the person is lawfully arrested for any offense allegedly committed while the person was driving or was in actual physical control of a motor vehicle while under the influence of alcoholic beverages.

(that is, the person has to be arrested). Moreover,

The chemical or physical breath test must be incidental to a lawful arrest and administered at the request of a law enforcement officer who has reasonable cause to believe such person was driving or was in actual physical control of the motor vehicle within this state while under the influence of alcoholic beverages.

The breathalyzer test cannot be used in a fishing expedition: you need probable cause to legally administer it, and it is not voluntary.

Field sobriety tests can be administered when an officer has a reasonable suspicion of intoxication and thus have pulled you over (a "terry stop"), but the test is optional, that is, you can refuse to take that test. The results of the FST may provide the probable cause required for an arrest and a breathalyzer test. Mathis v. Coates, 24 So.3d 1284 points out that "Many factors contribute to a finding of probable cause for a DUI arrest" (and they discuss some). The test (and failing it) can create the required probable cause for arrest and subsequent breathalyzer test. As for why people consent to the FST in the first place, it is similar to people being talked into "consenting" to vehicle searches after being persuaded by the police to allow the search.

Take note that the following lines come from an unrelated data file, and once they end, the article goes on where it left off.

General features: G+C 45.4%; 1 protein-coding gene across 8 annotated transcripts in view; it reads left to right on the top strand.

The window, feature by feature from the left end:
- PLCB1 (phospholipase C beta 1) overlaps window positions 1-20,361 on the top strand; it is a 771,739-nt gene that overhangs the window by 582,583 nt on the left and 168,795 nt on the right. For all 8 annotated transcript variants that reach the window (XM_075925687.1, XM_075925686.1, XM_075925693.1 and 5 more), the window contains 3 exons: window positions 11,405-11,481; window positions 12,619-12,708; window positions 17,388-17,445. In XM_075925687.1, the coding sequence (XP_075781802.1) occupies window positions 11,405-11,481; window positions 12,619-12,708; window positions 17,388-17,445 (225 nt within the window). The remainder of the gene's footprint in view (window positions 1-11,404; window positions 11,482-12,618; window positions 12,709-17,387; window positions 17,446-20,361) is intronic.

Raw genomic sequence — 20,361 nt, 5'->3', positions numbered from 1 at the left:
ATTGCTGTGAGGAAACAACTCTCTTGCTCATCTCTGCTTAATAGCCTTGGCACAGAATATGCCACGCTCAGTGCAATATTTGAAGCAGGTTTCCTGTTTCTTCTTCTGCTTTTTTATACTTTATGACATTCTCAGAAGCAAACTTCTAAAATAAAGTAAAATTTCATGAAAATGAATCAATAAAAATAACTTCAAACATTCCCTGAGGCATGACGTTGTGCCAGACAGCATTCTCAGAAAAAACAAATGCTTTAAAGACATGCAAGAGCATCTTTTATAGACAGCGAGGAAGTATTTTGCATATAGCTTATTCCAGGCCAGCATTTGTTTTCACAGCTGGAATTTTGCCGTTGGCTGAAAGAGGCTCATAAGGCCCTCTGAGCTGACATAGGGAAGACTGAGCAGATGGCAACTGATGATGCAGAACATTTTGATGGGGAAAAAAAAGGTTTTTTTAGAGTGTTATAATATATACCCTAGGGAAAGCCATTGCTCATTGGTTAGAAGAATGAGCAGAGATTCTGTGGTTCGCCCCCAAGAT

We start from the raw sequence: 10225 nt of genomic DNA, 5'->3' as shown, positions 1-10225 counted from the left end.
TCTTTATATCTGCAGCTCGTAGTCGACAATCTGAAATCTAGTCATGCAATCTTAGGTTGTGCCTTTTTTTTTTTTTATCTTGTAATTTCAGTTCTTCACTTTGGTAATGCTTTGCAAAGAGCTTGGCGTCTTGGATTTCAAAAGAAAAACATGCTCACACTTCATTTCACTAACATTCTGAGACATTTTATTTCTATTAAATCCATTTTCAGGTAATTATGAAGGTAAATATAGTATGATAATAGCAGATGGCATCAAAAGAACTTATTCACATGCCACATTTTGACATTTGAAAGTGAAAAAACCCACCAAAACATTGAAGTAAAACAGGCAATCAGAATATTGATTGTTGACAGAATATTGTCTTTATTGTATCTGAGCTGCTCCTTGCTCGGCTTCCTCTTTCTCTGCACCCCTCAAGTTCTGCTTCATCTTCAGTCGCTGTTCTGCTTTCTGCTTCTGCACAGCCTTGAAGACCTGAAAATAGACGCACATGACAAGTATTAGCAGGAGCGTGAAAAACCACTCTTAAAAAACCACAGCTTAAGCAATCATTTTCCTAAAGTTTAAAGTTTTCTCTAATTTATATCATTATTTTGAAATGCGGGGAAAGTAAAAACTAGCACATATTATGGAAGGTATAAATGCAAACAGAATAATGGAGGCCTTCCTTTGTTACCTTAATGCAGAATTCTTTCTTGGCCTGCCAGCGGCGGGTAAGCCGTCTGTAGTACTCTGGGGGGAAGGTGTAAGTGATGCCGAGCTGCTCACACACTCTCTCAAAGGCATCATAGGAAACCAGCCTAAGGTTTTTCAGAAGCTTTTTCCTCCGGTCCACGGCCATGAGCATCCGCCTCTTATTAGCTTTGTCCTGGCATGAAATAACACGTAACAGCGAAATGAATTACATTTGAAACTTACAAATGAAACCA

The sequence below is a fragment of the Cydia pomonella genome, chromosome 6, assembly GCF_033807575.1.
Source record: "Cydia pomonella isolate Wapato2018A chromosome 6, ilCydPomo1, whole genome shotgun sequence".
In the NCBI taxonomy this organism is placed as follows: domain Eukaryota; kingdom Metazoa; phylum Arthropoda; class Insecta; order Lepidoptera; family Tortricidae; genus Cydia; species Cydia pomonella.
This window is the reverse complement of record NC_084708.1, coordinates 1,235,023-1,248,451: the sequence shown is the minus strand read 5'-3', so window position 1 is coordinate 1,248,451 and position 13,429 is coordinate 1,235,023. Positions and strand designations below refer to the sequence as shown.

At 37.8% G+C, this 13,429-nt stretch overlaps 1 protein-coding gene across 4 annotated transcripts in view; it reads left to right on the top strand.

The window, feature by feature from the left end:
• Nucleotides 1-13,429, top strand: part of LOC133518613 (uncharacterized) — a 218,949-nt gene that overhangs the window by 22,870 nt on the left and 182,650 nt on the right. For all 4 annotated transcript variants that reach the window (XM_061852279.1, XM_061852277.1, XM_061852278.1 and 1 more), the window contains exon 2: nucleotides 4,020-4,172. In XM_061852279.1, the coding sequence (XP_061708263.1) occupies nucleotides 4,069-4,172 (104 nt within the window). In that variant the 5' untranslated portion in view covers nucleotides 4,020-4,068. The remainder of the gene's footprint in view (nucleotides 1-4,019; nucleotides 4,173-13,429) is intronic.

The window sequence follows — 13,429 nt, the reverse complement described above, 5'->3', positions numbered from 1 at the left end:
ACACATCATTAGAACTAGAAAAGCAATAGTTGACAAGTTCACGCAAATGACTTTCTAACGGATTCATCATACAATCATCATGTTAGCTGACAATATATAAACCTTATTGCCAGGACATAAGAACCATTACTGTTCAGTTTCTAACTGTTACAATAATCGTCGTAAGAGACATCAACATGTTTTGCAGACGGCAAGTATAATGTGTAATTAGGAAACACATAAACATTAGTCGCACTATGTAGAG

• So - are you saying that it's not required, and probably a bad idea, to consent to a field sobriety test? – brhans Nov 1 '18 at 18:20
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    It is not required, and I don't know if there is any research establishing that it's a bad vs. good idea (i.e. probability of subsequent arrest). DUI attorneys say that it's a bad idea, but that have a particular perspective. I doubt there is any evidence that consenting to FST has a positive outcome for suspects. – user6726 Nov 1 '18 at 18:27
  • This may be only applicable to Florida, and other states may have different laws. For example I was pulled over by Michigan State Patrol a number of years back and administered an FST (which I passed) and was also asked to take a breathalyzer (which I also passed). At no time was I ever arrested. There may have been additional circumstances which allowed them to administer the breathalyzer (I was seen leaving a bar and didn't use a turn signal to enter the roadway). – Ron Beyer Nov 1 '18 at 18:42
  • This seems very interesting, that in Florida a breathalyser test cannot be given unless a person is under arrest. However I find it a bit odd to refer to a breathalyser test as a fishing expedition. If a breathalyser is a fishing expedition then I'd be inclined to say the FST is one too, albeit a way less objective and accurate one. In that video it took 12 minutes to give the FST. Where I'm from in 12 minutes a police checkpoint can give a preliminary breath test to maybe 24 people. Likewise for single cases, instead of an FST you blow into a machine which takes no longer than 30 seconds. – Zebrafish Nov 1 '18 at 19:28